Chicago School Closings Unlawful?


With summer coming to an end, parents and children alike often worry about the upcoming school year: new teachers, new classrooms, a whole new experience. However, the Chicago Public School (“CPS”) District has added to the concerns of many Chicago parents and students due to their plan to close 53 elementary schools and one high school program.

The Board of Education of the City of Chicago (the “Board”) is currently facing three lawsuits regarding the school board’s decision to close these schools and program because of the disproportionate effect the closings are likely to have on disabled students as well as African American students in the city. Two of the lawsuits, both filed on behalf of parents and backed by the Chicago Teachers Union (“CTU”), are being heard in the United States District Court for the Northern District of Illinois, and the third has been filed by the CTU in Cook County Circuit Court.

The first suit focuses on the impact on disabled students and asks for a delay of at least a year before Chicago Public Schools is allowed to carry out its closing plan. It charges the Board and CPS Chief Executive Officer Barbara Byrd-Bennett with violating Title II of the ADA in their proposal to close 53 elementary schools. The complaint alleges:

The late date makes it impossible to conduct the closings without significant disruption to the programs in which these children participate and without adequate provision for the special safety risks faced by children with disabilities. In violation of federal law, this late, ill-timed, and ill-prepared program for the closing of 53 elementary schools will have a discriminatory impact upon the plaintiff children and other children with disabilities, compared to their non-disabled peers.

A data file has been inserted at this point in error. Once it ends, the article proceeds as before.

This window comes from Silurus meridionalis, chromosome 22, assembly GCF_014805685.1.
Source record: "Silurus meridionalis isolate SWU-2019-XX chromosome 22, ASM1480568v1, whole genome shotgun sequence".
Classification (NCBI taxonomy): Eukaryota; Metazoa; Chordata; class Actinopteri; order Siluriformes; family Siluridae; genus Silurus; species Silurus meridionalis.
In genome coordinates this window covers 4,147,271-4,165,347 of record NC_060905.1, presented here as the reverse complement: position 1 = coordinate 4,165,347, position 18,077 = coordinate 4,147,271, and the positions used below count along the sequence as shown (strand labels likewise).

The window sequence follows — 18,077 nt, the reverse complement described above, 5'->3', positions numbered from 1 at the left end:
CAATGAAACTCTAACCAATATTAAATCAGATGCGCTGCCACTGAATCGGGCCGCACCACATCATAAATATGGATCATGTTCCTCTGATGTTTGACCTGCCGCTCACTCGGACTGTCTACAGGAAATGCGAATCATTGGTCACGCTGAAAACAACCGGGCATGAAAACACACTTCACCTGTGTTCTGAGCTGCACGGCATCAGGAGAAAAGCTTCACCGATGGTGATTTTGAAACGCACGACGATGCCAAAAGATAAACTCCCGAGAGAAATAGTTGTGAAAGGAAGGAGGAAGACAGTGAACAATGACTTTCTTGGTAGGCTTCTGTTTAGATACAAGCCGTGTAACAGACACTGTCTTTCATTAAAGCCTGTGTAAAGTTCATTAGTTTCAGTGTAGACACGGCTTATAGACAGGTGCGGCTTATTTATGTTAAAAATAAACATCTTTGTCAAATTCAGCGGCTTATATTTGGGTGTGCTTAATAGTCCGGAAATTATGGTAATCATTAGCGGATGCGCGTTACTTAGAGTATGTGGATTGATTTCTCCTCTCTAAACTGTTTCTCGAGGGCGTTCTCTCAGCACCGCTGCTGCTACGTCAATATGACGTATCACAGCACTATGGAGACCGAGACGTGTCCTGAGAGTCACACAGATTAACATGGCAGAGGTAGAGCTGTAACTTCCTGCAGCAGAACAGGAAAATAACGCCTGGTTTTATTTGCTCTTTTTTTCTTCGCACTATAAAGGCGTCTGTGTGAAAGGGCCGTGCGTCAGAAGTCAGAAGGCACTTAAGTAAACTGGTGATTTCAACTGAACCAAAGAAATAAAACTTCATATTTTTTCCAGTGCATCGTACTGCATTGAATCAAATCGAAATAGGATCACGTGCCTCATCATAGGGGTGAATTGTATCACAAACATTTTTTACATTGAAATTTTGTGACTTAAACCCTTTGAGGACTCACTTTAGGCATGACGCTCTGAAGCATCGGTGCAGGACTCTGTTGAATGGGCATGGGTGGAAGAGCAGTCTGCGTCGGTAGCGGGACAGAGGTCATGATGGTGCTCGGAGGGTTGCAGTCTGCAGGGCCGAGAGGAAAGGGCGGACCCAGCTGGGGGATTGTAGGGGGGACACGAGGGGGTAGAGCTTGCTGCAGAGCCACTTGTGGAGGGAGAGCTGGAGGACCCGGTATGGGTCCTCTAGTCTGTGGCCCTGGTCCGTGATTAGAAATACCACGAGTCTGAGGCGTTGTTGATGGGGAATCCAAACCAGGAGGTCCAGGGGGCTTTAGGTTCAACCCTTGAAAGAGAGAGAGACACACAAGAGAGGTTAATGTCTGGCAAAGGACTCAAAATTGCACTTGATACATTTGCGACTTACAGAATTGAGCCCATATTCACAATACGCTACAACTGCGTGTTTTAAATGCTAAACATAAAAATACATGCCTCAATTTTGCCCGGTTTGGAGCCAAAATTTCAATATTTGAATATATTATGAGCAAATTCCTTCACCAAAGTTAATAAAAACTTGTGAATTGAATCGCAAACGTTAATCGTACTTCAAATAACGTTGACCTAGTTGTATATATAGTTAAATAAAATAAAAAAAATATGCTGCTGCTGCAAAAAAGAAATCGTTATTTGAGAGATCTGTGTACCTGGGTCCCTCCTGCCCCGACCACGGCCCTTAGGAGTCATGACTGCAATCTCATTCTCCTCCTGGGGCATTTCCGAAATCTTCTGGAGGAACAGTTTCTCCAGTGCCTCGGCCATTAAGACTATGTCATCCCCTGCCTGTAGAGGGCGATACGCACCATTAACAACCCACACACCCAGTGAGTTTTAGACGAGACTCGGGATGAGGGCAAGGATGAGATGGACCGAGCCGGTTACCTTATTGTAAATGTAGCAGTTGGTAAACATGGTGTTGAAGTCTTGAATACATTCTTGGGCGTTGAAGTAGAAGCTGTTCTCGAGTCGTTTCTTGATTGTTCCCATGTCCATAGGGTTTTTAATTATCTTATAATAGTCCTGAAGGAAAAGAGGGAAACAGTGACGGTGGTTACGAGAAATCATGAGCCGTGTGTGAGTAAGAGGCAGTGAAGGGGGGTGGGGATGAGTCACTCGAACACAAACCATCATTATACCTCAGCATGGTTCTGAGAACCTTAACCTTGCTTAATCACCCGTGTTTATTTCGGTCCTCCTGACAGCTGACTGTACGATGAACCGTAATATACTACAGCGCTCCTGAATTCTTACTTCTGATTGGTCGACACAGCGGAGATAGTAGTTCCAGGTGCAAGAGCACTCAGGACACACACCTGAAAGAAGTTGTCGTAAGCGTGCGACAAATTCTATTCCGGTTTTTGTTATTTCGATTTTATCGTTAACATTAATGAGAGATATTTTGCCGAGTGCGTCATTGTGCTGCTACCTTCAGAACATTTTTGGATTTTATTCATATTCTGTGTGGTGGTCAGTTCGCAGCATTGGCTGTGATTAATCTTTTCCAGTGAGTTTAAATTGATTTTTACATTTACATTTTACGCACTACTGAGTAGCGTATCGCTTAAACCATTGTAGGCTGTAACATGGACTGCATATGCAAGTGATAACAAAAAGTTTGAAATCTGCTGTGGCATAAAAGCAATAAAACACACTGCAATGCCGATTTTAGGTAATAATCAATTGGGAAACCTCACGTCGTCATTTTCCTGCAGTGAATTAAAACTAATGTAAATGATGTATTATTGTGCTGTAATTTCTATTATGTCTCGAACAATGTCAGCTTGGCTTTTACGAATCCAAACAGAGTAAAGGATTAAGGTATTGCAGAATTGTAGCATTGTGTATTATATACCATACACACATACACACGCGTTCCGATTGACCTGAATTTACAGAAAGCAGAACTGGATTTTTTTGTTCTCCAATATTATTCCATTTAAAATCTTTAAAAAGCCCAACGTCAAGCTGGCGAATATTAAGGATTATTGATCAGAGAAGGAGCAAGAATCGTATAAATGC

With over 5,000 children in CPS special education programs, parents fear that holding off closing decisions until so close to the start of the new school year will force children with special needs to be rushed into new and unfamiliar schools without adequate counseling and support services.

“Let’s slow down and do this sensibly,” says Denise Burns, the mother of a student living with a disability. The plaintiffs are seeking an injunction to delay the school closings for a period of one year.

The second suit charges the Board and Byrd-Bennett with violations of Title II of the ADA for their proposal to close “so-called ‘under-utilized’ schools and needlessly uproot, transfer, and destabilize plaintiffs and thousands of other children in special education who will suffer academic and emotional setbacks as a result,” and adds a claim of racial discrimination in violation of Section 5 of the Illinois Civil Rights Act (“ICRA”) as parents seek to block the Board from continuing to affect African American children in school closings. The suit reads:

In conducting closings since 2001, the defendants have used various shifting criteria that they allege to be race neutral but that always have the effect of singling out poor and marginalized African American children to bear the educational and human costs of the closings. For the 72 schools that defendants have closed to date, African American children make up more than 90 percent of the displaced children; and in currently proposed closings, they make up more than 80 percent of the displaced children. Yet African American children constitute only 42 percent of the children in the public schools…The 54 schools selected by the CEO for closing have a combined enrollment of 125 white students out of a total enrollment of 16,059 students – less than one percent.

This suit requests a permanent injunction against the closings as parents seek to prevent the continuation of the Board’s alleged discriminatory closing practices.

The third suit was filed by CTU in Cook County Circuit Court and seeks to keep 10 schools open at least temporarily.

Stay tuned for updates as the hearings take place over the next few days.

A special thank you to Cathryn Ryan for her assistance with this blog post.


DISCLAIMER: Because of the generality of this update, the information provided herein may not be applicable in all situations and should not be acted upon without specific legal advice based on particular situations.

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